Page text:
The City of Philadelphia’s tax collections from its controversial tax on sweetened beverages are continuing to fall well short of the levels that the city’s politicians desired. For taxes assessed on sales from January 2017 through preliminary data for October 2017, total beverage tax collections in the city are running over 14% below the amount that city officials were counting upon to support their desired level of spending for a new “free” pre-K school programs, to cover a portion of the debt that the city will take on to make physical improvements to parks, libraries and recreation centers, and also to fund benefits for city employees.

In the chart above, we’ve projected the amount of tax collections that Philadelphia would need to collect in each month of the year to reach its annual target of $92.4 million if sales of the sweetened beverages distributed in the city followed the seasonal pattern for soft drink distribution in the United States, which we’ve shown in blue. Meanwhile, we’ve shown the actual tax collections that Philadelphia’s revenue department has taken in from the tax assessed in the indicated months in red. As you can see, the city’s actual sweetened beverage tax collections have continually fallen anywhere from 4% to 21% short of the monthly revenue targets needed to meet their annual revenue target.

The closest that Philadelphia has come to hitting its desired level of monthly revenue was for the soda taxes assessed in September 2017 and collected in October 2017, which at $7,567,159, nearly came within $348,000 of the amount that might reasonably have been expected for the month if the city’s tax collections were coming in as city officials desired. Unfortunately, that month appears to be an anomaly, according to Philadelphia’s Deputy Revenue Commissioner Marisa Waxman:

“This is a new tax with a lot of seasonality and patterns that we’re still learning, so we’ve never had collections in October before,” she said. “There were some circumstances that contributed to this that we think might not repeat. There are other things in there that could repeat. We’ll just have to continue to monitor how this comes in month to month.”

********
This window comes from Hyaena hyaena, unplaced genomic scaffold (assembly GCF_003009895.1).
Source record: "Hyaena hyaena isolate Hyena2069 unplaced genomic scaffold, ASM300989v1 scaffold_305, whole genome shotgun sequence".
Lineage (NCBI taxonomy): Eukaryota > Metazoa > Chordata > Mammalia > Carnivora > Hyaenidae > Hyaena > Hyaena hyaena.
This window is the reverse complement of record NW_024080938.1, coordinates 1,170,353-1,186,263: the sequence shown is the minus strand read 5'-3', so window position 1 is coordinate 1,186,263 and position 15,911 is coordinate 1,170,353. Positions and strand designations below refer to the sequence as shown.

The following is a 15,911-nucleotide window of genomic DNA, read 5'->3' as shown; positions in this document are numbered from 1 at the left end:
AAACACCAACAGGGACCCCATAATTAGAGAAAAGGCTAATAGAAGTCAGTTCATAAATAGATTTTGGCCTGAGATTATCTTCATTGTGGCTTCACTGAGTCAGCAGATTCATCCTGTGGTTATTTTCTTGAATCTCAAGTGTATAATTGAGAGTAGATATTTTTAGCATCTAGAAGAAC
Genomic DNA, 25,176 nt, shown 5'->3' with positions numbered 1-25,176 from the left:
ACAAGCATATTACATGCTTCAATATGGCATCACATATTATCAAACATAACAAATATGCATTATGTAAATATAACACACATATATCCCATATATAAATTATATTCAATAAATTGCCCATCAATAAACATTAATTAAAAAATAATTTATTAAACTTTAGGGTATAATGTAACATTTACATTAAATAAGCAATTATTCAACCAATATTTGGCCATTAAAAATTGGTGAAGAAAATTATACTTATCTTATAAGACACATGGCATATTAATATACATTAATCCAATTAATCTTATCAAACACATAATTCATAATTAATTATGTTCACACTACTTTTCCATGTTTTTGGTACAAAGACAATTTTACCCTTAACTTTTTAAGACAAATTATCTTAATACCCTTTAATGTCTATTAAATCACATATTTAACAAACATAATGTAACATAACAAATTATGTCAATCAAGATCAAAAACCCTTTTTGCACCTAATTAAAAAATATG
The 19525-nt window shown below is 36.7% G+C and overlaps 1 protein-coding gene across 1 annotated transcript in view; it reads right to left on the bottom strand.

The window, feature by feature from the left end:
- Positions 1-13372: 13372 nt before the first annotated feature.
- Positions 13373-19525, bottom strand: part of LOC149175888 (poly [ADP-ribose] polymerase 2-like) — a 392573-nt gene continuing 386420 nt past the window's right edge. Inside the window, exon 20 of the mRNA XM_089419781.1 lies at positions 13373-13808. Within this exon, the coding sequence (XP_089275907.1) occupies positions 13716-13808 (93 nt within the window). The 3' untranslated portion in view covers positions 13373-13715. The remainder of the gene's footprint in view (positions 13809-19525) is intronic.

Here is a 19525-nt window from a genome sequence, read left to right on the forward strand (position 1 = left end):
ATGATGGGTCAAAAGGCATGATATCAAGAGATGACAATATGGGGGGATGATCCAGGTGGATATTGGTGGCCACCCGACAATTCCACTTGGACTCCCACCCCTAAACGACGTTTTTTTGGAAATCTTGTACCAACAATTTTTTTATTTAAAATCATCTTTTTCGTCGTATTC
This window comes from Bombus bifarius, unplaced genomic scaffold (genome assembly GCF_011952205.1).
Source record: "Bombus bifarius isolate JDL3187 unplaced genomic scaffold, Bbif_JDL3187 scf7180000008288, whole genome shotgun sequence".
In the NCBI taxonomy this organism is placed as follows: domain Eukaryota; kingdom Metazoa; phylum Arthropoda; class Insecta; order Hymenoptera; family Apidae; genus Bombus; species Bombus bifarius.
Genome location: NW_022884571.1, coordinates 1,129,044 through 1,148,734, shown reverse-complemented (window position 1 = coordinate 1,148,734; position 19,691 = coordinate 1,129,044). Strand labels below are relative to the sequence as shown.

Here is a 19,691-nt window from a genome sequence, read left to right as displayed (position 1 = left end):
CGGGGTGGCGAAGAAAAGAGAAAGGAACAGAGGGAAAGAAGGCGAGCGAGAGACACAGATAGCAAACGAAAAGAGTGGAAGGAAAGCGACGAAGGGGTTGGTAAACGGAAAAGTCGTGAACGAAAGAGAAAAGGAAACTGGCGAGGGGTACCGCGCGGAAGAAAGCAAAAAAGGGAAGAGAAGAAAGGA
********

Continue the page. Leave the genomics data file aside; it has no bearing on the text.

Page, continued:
Waxman’s comments can also be taken as a confirmation that Philadelphia’s soda tax collections are not coming in anywhere near as reliably as city officials expected.

Overall, we also find that through October 2017, the total sales of beverages that are subjected to the Philadelphia Beverage Tax are collectively running about 37% below the levels that city officials indicated were occurring before the implementation of the tax.

We should point out that these figures apply to the quantity of beverages that have been subjected to Philadelphia’s soda tax, which is not the same as the quantity of beverages that Philadelphians are consuming, where many residents are purchasing drinks outside of the city’s limits to avoid the tax, increasing their consumption of alcoholic beverages that are now closer in cost to the taxed soft drinks, or are creatively hacking their way around having to pay it while also getting their sugar fix.

Previously on Political Calculations

Presented in chronological order….

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